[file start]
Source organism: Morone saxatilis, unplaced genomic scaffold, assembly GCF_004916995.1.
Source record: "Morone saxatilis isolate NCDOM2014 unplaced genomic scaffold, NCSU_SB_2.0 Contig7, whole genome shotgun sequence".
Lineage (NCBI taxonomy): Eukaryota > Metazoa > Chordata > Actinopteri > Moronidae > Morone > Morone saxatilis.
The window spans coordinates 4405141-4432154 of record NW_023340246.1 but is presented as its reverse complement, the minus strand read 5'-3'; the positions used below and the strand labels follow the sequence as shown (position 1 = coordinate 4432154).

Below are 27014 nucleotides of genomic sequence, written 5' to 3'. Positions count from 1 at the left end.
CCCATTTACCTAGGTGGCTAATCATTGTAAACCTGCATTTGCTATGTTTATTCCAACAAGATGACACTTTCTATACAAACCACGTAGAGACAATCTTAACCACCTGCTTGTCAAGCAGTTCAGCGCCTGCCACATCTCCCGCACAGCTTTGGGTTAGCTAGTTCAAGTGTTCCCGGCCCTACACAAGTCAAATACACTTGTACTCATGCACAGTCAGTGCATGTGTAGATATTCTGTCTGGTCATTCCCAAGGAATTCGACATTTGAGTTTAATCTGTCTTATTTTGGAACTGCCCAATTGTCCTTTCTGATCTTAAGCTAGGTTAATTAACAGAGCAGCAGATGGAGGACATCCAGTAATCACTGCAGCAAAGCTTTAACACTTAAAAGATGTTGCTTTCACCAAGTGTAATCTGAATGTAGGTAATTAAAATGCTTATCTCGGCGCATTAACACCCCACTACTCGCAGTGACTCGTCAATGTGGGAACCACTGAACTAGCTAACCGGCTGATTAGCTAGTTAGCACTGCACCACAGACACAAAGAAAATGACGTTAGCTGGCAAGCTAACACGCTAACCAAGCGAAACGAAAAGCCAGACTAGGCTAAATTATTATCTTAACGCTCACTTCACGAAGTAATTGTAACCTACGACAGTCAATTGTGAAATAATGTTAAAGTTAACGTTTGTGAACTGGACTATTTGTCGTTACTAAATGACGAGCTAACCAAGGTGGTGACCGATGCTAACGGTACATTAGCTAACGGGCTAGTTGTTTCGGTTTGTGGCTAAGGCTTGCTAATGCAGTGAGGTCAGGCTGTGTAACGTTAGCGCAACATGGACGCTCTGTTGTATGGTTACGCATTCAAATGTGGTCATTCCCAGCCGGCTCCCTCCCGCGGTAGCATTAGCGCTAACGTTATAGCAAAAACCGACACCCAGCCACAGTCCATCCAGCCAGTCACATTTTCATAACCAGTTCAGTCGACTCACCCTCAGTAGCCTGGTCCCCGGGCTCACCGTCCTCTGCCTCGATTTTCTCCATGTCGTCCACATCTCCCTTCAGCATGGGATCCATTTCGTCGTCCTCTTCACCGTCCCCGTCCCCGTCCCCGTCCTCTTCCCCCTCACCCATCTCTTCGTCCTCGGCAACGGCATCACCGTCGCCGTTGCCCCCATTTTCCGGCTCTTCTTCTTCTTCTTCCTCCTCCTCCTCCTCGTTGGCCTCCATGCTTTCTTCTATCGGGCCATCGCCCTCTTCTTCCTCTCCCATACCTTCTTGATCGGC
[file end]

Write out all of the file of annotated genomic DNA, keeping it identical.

Source organism: Morone saxatilis, unplaced genomic scaffold, assembly GCF_004916995.1.
Source record: "Morone saxatilis isolate NCDOM2014 unplaced genomic scaffold, NCSU_SB_2.0 Contig7, whole genome shotgun sequence".
Lineage (NCBI taxonomy): Eukaryota > Metazoa > Chordata > Actinopteri > Moronidae > Morone > Morone saxatilis.
The window spans coordinates 4405141-4432154 of record NW_023340246.1 but is presented as its reverse complement, the minus strand read 5'-3'; the positions used below and the strand labels follow the sequence as shown (position 1 = coordinate 4432154).

Below are 27014 nucleotides of genomic sequence, written 5' to 3'. Positions count from 1 at the left end.
CCCATTTACCTAGGTGGCTAATCATTGTAAACCTGCATTTGCTATGTTTATTCCAACAAGATGACACTTTCTATACAAACCACGTAGAGACAATCTTAACCACCTGCTTGTCAAGCAGTTCAGCGCCTGCCACATCTCCCGCACAGCTTTGGGTTAGCTAGTTCAAGTGTTCCCGGCCCTACACAAGTCAAATACACTTGTACTCATGCACAGTCAGTGCATGTGTAGATATTCTGTCTGGTCATTCCCAAGGAATTCGACATTTGAGTTTAATCTGTCTTATTTTGGAACTGCCCAATTGTCCTTTCTGATCTTAAGCTAGGTTAATTAACAGAGCAGCAGATGGAGGACATCCAGTAATCACTGCAGCAAAGCTTTAACACTTAAAAGATGTTGCTTTCACCAAGTGTAATCTGAATGTAGGTAATTAAAATGCTTATCTCGGCGCATTAACACCCCACTACTCGCAGTGACTCGTCAATGTGGGAACCACTGAACTAGCTAACCGGCTGATTAGCTAGTTAGCACTGCACCACAGACACAAAGAAAATGACGTTAGCTGGCAAGCTAACACGCTAACCAAGCGAAACGAAAAGCCAGACTAGGCTAAATTATTATCTTAACGCTCACTTCACGAAGTAATTGTAACCTACGACAGTCAATTGTGAAATAATGTTAAAGTTAACGTTTGTGAACTGGACTATTTGTCGTTACTAAATGACGAGCTAACCAAGGTGGTGACCGATGCTAACGGTACATTAGCTAACGGGCTAGTTGTTTCGGTTTGTGGCTAAGGCTTGCTAATGCAGTGAGGTCAGGCTGTGTAACGTTAGCGCAACATGGACGCTCTGTTGTATGGTTACGCATTCAAATGTGGTCATTCCCAGCCGGCTCCCTCCCGCGGTAGCATTAGCGCTAACGTTATAGCAAAAACCGACACCCAGCCACAGTCCATCCAGCCAGTCACATTTTCATAACCAGTTCAGTCGACTCACCCTCAGTAGCCTGGTCCCCGGGCTCACCGTCCTCTGCCTCGATTTTCTCCATGTCGTCCACATCTCCCTTCAGCATGGGATCCATTTCGTCGTCCTCTTCACCGTCCCCGTCCCCGTCCCCGTCCTCTTCCCCCTCACCCATCTCTTCGTCCTCGGCAACGGCATCACCGTCGCCGTTGCCCCCATTTTCCGGCTCTTCTTCTTCTTCTTCCTCCTCCTCCTCCTCGTTGGCCTCCATGCTTTCTTCTATCGGGCCATCGCCCTCTTCTTCCTCTCCCATACCTTCTTGATCGGC